Jewish life in America feels more and more under assault. The murderous rampage at the Tree of Life*Or L’Simcha Synagogue in Pittsburgh in 2017 now appears to be less an aberration and more a harbinger of what was to come.
Just last week, American Jews saw yet another one of our houses of worship attacked, as an armed assailant descended on Congregation Beth Israel in Colleyville, Texas. We are all immensely grateful that the victims of this latest assault escaped injury. However, the repeated targeting of our community reveals an undeniable truth: the menace of anti-Semitism has grown more acute in the United States in these few past years; this oldest form of hate has assumed a lethal character right here on American soil.
This week, we commemorate International Holocaust Remembrance Day on Jan. 27, and the juxtaposition of these two events provides a moment for reflection and taking stock. How do we keep our community safe? What is the legacy of the Holocaust and our efforts to remember it more than seven decades on? How do our endeavors change as the last survivors leave us and the event passes from living memory?
The Conference of Major American Jewish Organizations acts as a steward for the memory of the Holocaust, ensuring through its actions that the promise of “Never Again” becomes a true reality. We are redoubling these efforts in a moment that feels increasingly ominous for American Jews.
Recent polls have shown that a shocking number of young Americans—up to one-quarter—do not understand what the Holocaust truly is. Therefore, Holocaust education has become the cornerstone of our advocacy in Washington and in state houses as we continue to encourage the teaching of this history in the nation’s classrooms. Only through examining the atrocities of the past can we hope to build a brighter future.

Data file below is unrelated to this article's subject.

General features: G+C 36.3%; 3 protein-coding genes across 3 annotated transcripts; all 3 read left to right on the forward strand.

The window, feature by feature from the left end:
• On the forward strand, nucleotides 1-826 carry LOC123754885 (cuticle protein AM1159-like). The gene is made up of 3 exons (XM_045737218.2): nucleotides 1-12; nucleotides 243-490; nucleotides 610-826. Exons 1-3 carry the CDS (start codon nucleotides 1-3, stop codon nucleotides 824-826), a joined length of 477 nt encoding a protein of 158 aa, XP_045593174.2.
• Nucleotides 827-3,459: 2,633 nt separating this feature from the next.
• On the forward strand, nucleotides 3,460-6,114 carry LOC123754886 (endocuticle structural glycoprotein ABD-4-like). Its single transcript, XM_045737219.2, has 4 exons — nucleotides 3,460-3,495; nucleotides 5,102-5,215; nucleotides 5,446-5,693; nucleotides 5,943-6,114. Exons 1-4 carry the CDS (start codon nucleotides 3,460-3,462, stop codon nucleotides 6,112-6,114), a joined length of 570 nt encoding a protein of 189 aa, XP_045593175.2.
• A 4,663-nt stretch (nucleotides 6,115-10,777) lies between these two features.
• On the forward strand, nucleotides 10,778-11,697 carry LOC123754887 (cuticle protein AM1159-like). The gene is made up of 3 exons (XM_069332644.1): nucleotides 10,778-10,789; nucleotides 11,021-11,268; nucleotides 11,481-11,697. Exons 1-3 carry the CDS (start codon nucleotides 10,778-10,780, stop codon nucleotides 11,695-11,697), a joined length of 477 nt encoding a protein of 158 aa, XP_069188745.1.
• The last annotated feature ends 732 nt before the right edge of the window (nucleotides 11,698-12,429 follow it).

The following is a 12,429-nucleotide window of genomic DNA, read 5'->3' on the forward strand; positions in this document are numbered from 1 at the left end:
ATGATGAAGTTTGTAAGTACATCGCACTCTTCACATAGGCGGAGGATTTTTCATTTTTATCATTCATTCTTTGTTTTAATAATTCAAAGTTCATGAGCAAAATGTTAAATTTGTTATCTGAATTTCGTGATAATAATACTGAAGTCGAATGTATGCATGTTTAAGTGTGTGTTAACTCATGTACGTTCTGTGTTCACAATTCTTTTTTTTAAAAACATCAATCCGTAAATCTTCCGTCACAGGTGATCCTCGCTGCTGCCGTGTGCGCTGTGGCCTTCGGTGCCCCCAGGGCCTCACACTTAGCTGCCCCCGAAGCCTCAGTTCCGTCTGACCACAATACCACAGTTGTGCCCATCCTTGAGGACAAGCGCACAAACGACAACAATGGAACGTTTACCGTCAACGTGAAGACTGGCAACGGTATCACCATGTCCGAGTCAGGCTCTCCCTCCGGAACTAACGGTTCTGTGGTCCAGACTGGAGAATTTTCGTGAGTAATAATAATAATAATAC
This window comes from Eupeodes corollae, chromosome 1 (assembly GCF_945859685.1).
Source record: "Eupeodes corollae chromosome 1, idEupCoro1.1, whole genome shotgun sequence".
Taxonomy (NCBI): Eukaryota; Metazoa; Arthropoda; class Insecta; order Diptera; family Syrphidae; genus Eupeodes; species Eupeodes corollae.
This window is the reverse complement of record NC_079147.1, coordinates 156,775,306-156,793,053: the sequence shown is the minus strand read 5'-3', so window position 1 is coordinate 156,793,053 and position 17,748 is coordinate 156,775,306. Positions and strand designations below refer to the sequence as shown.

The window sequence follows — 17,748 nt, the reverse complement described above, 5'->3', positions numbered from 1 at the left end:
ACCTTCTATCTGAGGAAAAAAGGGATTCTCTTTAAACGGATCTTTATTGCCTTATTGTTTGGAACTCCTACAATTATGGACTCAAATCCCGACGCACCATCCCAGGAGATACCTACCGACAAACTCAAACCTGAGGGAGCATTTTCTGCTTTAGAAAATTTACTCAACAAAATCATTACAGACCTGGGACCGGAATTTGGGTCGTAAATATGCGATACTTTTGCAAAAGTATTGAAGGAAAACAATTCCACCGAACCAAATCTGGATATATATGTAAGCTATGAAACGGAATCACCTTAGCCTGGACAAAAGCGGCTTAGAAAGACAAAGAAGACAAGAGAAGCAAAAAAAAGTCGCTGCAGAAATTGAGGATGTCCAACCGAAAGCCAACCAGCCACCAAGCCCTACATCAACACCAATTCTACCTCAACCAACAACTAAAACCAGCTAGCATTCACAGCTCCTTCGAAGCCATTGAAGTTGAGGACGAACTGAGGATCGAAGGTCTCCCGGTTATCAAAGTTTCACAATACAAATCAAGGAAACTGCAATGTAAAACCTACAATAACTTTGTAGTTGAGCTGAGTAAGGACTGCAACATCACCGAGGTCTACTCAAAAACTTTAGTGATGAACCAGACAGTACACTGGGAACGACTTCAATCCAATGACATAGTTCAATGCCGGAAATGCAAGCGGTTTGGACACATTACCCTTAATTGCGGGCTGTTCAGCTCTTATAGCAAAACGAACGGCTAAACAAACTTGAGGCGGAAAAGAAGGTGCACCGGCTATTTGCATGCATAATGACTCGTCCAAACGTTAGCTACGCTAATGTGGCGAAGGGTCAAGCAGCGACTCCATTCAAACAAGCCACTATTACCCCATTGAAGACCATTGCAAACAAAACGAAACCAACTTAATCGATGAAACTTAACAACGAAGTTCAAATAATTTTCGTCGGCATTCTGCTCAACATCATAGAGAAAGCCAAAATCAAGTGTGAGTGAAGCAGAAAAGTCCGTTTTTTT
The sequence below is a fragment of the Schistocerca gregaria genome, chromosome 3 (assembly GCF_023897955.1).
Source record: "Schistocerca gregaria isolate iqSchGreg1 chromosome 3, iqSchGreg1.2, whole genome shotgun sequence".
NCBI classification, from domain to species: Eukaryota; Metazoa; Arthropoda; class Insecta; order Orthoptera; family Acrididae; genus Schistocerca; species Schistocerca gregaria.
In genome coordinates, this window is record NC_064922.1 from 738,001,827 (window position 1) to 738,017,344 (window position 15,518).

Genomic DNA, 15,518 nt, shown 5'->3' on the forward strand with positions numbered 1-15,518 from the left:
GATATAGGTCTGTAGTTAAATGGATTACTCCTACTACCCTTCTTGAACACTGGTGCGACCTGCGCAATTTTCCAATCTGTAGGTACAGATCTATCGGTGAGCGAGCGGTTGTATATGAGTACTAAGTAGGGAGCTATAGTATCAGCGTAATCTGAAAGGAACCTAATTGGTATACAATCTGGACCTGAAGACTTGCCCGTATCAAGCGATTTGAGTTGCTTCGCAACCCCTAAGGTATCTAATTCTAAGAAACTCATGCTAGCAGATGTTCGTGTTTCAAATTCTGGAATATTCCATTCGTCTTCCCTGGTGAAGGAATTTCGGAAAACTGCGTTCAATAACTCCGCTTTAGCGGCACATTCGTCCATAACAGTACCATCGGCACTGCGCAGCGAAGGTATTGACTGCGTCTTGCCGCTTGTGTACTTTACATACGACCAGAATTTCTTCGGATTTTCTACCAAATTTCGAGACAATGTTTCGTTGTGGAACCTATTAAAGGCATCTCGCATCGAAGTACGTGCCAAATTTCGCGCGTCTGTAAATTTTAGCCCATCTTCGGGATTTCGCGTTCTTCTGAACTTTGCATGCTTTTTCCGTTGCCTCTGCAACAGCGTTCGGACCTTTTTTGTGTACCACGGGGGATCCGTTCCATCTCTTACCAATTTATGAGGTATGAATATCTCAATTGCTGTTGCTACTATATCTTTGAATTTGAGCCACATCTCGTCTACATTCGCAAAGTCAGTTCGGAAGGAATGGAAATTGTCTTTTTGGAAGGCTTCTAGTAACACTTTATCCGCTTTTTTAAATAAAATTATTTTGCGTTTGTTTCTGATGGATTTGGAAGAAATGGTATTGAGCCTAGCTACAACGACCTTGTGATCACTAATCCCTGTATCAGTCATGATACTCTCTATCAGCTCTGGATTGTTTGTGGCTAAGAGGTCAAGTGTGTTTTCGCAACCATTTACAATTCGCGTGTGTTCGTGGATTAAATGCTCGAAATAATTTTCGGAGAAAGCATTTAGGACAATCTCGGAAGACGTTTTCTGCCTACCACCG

We have also taken the education effort to workplaces, encouraging employers to adopt diversity, equity and inclusion strategies that acknowledge anti-Semitism and incorporate training components around bias. Learning is a lifelong process, and we have embraced a paradigm of education both in schools and in wider society.
Another prong of our battle against anti-Semitism and in defense of Holocaust memory has emerged in the International Holocaust Remembrance Association (IHRA)’s definition of anti-Semitism. This working definition, which has been adopted by more than 1,000 jurisdictions and organizations (including 30-plus countries and many cities, states, universities, NGOs and sports teams) helps us understand insidious forms of contemporary anti-Semitism, which often appear under the guise of mere harsh political critique of the State of Israel.
And finally, we understand our community’s growing need for security (even as it pains us to post guards outside our schools, community centers and houses of worship). The Jewish community actively advocates for additional funding to secure communal institutions and ensure that we can continue to safely practice our faith and live out our Judaism. The attack in Colleyville is yet another reminder of the essential nature of this protection.
Even as we face the threat of a resurgent anti-Semitism—a murderous hate that violates the peace of our synagogues and community—we resolve to uphold the memory of our ancestors and continue the work of the living.
The writer is CEO of the Conference of Presidents of Major American Jewish Organizations, the senior professional guiding the conference’s agenda on behalf of its 53 national member organizations, which represent the wide mosaic of American Jewish life. Follow him on Twitter @Daroff.